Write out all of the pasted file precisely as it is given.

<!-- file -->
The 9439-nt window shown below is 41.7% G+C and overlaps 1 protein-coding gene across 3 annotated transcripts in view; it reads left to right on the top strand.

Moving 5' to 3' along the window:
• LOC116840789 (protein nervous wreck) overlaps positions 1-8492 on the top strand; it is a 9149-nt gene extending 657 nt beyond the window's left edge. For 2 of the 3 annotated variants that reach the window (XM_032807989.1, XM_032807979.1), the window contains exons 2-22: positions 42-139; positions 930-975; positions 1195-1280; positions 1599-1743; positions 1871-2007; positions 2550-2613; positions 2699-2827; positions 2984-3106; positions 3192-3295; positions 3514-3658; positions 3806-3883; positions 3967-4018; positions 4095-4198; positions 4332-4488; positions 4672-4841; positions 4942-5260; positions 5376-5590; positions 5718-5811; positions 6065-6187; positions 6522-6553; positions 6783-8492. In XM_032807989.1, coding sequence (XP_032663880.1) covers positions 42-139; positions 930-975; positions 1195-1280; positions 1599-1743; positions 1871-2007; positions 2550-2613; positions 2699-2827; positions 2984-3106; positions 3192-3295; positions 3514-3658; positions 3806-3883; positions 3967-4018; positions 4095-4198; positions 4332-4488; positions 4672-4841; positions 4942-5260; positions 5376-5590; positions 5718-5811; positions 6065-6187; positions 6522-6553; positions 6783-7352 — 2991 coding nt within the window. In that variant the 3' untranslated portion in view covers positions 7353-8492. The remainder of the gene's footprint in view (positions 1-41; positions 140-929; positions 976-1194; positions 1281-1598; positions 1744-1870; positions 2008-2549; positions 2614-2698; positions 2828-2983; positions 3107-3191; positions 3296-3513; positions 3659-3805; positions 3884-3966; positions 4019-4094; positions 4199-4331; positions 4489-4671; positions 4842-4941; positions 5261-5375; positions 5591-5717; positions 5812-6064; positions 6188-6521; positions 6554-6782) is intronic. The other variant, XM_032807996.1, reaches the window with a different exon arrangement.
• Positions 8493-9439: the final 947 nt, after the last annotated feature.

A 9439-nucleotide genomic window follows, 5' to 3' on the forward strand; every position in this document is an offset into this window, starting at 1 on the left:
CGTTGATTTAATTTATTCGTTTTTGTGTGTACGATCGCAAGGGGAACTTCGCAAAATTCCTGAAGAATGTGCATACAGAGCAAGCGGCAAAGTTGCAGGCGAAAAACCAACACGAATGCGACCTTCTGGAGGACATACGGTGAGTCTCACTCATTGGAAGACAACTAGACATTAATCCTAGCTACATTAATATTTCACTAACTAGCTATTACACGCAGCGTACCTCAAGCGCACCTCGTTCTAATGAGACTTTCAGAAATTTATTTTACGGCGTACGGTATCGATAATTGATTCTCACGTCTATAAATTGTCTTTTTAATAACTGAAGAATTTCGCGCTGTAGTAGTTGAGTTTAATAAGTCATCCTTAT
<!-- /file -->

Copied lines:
The 9439-nt window shown below is 41.7% G+C and overlaps 1 protein-coding gene across 3 annotated transcripts in view; it reads left to right on the top strand.

Moving 5' to 3' along the window:
• LOC116840789 (protein nervous wreck) overlaps positions 1-8492 on the top strand; it is a 9149-nt gene extending 657 nt beyond the window's left edge. For 2 of the 3 annotated variants that reach the window (XM_032807989.1, XM_032807979.1), the window contains exons 2-22: positions 42-139; positions 930-975; positions 1195-1280; positions 1599-1743; positions 1871-2007; positions 2550-2613; positions 2699-2827; positions 2984-3106; positions 3192-3295; positions 3514-3658; positions 3806-3883; positions 3967-4018; positions 4095-4198; positions 4332-4488; positions 4672-4841; positions 4942-5260; positions 5376-5590; positions 5718-5811; positions 6065-6187; positions 6522-6553; positions 6783-8492. In XM_032807989.1, coding sequence (XP_032663880.1) covers positions 42-139; positions 930-975; positions 1195-1280; positions 1599-1743; positions 1871-2007; positions 2550-2613; positions 2699-2827; positions 2984-3106; positions 3192-3295; positions 3514-3658; positions 3806-3883; positions 3967-4018; positions 4095-4198; positions 4332-4488; positions 4672-4841; positions 4942-5260; positions 5376-5590; positions 5718-5811; positions 6065-6187; positions 6522-6553; positions 6783-7352 — 2991 coding nt within the window. In that variant the 3' untranslated portion in view covers positions 7353-8492. The remainder of the gene's footprint in view (positions 1-41; positions 140-929; positions 976-1194; positions 1281-1598; positions 1744-1870; positions 2008-2549; positions 2614-2698; positions 2828-2983; positions 3107-3191; positions 3296-3513; positions 3659-3805; positions 3884-3966; positions 4019-4094; positions 4199-4331; positions 4489-4671; positions 4842-4941; positions 5261-5375; positions 5591-5717; positions 5812-6064; positions 6188-6521; positions 6554-6782) is intronic. The other variant, XM_032807996.1, reaches the window with a different exon arrangement.
• Positions 8493-9439: the final 947 nt, after the last annotated feature.

A 9439-nucleotide genomic window follows, 5' to 3' on the forward strand; every position in this document is an offset into this window, starting at 1 on the left:
CGTTGATTTAATTTATTCGTTTTTGTGTGTACGATCGCAAGGGGAACTTCGCAAAATTCCTGAAGAATGTGCATACAGAGCAAGCGGCAAAGTTGCAGGCGAAAAACCAACACGAATGCGACCTTCTGGAGGACATACGGTGAGTCTCACTCATTGGAAGACAACTAGACATTAATCCTAGCTACATTAATATTTCACTAACTAGCTATTACACGCAGCGTACCTCAAGCGCACCTCGTTCTAATGAGACTTTCAGAAATTTATTTTACGGCGTACGGTATCGATAATTGATTCTCACGTCTATAAATTGTCTTTTTAATAACTGAAGAATTTCGCGCTGTAGTAGTTGAGTTTAATAAGTCATCCTTAT